NEW YORK – April 11, 2011 – The NBC Sports Group begins its comprehensive coverage of the 2011 NHL Stanley Cup Playoffs this week with Conference Quarterfinal games on NBC, VERSUS and four Comcast SportsNets. NBC Sports and VERSUS, whose coverage often includes double and triple headers, will present every round of the playoffs, concluding with the Stanley Cup Final in June. Comcast SportsNet California, Chicago, Mid-Atlantic and Philadelphia begin first-round coverage of their respective local teams this week (Sharks, Blackhawks, Capitals and Flyers). Their coverage can extend to the second round if their teams advance. In addition to television coverage, NBCSports.com and VERSUS.com are uniting to create a robust NHL playoffs digital destination for fans beginning Wednesday.
From A.J. Perez and CBS Sports’ Eye on Hockey:
He’s been seen here and there on NBC over the years and he goes on the Jim Rome Show—Smack-off is Friday by the way, clones—on occasion. His sporadic showing stateside could have a little something to do with what he told a Pittsburgh TV station years ago when they put up an image of Mario Lemieux and Jaromir Jagr on the screen.
“There’s Mario and his sister,” the NHL coach turned analyst blurted out.
Versus spokesman Meier Raivich said in an e-mail that there are no plans to use Cherry, either on Versus or corporate cousin, NBC .
from Larry Brooks of the NY Post,
We assume the production people at Versus care about and are proficient at their craft, or else Comcast wouldn’t have kept them in their positions. Reasonable, correct?
So then why do Versus’ NHL telecasts remain amateurish and essentially unwatchable (please don’t cite the ratings as a rebuttal) in the network’s sixth year on the job?
more NHL topics from Brooks…
from of Greg Wyshynski PuckDaddy,
So the first significant change for VERSUS under NBC is a shift away from using television talent for in-game interviews to using ex-players and/or coaches to not only engage in those (frequently inane) interviews but to offer ice-level commentary during the game. The “inside the glass” reporter role was an innovation under Flood’s watch at NBC.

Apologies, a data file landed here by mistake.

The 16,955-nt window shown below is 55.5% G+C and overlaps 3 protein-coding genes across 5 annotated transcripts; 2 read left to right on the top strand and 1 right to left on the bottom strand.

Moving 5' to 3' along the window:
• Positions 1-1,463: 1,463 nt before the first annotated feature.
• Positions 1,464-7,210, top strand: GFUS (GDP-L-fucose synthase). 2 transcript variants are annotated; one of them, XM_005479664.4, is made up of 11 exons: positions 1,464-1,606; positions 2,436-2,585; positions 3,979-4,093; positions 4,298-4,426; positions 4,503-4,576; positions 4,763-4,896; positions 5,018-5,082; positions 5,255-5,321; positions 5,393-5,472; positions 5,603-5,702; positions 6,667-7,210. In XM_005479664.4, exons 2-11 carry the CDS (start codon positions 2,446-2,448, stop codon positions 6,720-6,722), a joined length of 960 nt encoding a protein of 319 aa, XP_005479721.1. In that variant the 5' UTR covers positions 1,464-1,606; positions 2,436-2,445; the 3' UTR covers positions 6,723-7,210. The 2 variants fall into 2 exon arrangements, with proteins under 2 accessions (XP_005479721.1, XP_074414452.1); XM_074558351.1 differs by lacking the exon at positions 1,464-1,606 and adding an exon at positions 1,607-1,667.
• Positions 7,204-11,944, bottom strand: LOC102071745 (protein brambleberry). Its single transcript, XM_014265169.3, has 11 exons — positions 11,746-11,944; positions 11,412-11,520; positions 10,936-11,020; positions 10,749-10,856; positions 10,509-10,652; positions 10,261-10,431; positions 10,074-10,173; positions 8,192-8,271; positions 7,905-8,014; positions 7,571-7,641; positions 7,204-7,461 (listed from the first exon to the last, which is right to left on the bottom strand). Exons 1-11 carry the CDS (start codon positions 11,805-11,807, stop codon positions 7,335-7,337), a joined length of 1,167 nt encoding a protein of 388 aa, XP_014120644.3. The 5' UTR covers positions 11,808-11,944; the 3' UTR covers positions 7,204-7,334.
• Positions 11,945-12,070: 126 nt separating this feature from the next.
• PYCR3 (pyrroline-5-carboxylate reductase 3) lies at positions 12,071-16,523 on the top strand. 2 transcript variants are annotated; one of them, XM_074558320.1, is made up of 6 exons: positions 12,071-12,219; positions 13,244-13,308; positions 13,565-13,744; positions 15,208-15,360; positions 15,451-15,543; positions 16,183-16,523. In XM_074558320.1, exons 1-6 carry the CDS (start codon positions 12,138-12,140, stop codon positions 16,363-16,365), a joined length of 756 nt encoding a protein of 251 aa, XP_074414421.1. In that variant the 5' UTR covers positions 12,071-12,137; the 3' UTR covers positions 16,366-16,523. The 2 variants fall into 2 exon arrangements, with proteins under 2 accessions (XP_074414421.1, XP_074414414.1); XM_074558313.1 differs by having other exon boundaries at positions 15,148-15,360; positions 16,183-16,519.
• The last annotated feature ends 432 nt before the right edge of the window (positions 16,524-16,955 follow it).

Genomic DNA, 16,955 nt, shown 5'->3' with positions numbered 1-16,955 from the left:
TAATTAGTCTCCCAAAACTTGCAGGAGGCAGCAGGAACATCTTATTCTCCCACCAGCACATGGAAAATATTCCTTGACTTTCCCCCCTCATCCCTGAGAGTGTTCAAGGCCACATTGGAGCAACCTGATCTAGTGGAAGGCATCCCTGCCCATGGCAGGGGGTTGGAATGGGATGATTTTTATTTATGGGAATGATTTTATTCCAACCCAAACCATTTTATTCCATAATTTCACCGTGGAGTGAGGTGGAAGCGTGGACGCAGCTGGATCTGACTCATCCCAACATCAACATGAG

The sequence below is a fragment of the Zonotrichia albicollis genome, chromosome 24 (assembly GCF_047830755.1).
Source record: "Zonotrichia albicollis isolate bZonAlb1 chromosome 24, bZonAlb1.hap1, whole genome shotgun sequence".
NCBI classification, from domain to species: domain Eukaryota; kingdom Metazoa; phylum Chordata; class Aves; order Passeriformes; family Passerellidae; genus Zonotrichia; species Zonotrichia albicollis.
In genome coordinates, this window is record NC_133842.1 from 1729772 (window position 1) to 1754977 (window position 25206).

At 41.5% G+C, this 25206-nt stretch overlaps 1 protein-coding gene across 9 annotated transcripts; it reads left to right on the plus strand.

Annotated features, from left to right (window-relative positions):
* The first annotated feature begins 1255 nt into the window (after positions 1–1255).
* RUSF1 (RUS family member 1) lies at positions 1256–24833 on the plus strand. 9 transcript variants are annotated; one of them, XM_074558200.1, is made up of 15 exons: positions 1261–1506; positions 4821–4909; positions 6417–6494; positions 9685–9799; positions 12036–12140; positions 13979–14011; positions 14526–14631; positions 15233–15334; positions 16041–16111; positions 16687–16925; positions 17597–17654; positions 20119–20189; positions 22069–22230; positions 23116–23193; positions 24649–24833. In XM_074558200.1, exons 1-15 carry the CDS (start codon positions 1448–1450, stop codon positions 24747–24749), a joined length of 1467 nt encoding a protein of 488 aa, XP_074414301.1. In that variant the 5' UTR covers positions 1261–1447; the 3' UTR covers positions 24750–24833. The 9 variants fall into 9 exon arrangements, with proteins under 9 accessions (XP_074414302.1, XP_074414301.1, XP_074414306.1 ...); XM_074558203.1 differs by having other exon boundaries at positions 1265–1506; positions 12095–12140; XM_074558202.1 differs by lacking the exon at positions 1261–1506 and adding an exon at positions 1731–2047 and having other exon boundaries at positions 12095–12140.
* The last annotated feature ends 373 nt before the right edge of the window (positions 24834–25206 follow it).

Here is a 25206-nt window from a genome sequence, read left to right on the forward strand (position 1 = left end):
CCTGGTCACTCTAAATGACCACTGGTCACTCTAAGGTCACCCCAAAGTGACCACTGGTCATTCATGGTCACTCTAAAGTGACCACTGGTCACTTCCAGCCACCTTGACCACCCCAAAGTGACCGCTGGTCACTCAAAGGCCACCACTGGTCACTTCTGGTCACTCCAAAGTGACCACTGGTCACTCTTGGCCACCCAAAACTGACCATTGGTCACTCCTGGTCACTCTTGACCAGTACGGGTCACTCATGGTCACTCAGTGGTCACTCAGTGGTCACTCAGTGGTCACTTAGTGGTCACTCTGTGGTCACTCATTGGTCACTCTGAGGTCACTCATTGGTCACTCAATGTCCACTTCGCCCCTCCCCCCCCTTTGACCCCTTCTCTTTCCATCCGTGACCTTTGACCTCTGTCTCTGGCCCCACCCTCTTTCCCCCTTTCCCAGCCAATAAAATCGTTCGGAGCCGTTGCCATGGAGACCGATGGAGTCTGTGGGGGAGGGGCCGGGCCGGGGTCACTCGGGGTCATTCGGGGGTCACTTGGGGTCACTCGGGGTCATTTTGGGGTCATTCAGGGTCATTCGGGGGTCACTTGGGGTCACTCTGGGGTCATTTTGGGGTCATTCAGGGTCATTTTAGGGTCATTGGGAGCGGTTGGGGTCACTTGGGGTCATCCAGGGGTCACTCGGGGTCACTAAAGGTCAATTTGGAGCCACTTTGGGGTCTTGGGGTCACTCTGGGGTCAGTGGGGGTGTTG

It’s going to be very interesting to see how deep the changes go for VERSUS now that it’s in the NBC family; and, of course, how puckheads will react to these changes.
NEW YORK, N.Y. (February 1, 2011)—VERSUS, the exclusive cable television home of the National Hockey League (NHL), scored on Sunday night by earning its most watched NHL All-Star Game in the network’s history. The telecast on January 31 averaged close to 1.5 million viewers and peaked at nearly 2.0 million viewers from 6:45-7:00 p.m. ET.
This was announced earlier today but waited for a story that did not include a lot of legalize…
from Joe Flint of the LA Times,
The Federal Communications Commission and the Justice Department have approved Comcast Corp.‘s deal to take a majority stake in General Electric Co.‘s NBC Universal, the government actions needed to create a new media and entertainment behemoth that spans television, a Hollywood movie studio and the Internet.
Announced 13 months ago, the deal puts under one roof the nation’s largest cable and broadband operator with one of the country’s most storied broadcasters, whose assets include networks NBC and Telemundo as well as Universal Pictures and cable channels USA, Syfy and Bravo.
The FCC didn’t give carte blanche to Comcast Corp, however. Its approval was contingent upon Comcast Corp. agreeing to conditions that the government hopes will reign in the media giant. Comcast also made commitments to boost NBC Universal’s news and public affairs programming.
The conditions, most of which run seven years, include requirements that Comcast make its content available to rival cable and satellite distributors as well as online distributors.
About Kukla's Korner Hockey
Paul Kukla founded Kukla’s Korner in 2005 and the site has since become the must-read site on the ‘net for all the latest happenings around the NHL.